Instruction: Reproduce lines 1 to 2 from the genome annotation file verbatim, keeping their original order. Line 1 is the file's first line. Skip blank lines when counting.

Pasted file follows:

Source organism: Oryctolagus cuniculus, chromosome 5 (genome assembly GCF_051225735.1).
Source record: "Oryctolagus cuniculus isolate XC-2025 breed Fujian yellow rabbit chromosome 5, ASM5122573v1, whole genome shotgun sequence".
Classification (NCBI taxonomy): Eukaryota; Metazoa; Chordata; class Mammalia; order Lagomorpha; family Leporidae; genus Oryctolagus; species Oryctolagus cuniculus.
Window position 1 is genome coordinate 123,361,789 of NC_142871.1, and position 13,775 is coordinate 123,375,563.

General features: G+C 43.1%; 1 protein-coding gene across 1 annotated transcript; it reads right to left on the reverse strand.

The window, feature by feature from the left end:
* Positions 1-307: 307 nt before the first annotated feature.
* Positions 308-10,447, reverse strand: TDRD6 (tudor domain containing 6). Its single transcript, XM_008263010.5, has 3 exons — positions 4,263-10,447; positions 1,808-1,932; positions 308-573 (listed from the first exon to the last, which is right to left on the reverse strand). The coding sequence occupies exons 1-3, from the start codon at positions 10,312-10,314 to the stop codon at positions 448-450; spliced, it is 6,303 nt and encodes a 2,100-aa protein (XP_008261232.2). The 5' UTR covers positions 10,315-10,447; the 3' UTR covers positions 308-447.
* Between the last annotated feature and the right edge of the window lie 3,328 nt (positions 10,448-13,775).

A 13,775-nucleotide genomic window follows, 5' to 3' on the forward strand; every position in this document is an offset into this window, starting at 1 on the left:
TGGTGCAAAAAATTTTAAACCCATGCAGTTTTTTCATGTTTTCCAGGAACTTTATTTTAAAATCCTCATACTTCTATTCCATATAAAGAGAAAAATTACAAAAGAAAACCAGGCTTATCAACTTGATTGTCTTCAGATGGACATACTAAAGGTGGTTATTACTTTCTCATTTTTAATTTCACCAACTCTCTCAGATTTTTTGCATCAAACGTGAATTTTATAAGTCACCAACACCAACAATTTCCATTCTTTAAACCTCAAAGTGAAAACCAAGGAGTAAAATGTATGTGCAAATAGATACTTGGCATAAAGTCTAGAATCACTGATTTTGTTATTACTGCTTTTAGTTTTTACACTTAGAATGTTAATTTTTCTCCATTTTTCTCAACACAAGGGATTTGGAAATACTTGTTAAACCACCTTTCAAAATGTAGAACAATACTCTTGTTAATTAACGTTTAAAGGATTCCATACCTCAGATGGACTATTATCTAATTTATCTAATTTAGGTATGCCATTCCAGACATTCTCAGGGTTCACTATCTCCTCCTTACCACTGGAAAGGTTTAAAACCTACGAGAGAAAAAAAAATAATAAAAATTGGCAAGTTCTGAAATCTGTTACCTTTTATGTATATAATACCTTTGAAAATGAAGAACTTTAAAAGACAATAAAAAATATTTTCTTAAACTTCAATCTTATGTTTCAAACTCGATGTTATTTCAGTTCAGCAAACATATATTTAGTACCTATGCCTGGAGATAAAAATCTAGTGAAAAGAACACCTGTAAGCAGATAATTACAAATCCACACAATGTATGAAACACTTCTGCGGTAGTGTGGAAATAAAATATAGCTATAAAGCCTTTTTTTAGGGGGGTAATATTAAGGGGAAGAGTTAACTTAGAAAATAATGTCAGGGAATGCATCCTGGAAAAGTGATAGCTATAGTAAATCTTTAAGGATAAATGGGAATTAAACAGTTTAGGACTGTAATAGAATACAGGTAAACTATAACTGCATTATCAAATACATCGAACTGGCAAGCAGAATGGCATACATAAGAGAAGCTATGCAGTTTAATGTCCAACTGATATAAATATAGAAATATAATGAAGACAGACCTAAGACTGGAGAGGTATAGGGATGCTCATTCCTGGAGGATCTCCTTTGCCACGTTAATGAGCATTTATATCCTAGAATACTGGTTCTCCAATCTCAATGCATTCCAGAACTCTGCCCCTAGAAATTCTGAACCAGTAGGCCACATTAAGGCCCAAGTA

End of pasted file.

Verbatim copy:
Source organism: Oryctolagus cuniculus, chromosome 5 (genome assembly GCF_051225735.1).
Source record: "Oryctolagus cuniculus isolate XC-2025 breed Fujian yellow rabbit chromosome 5, ASM5122573v1, whole genome shotgun sequence".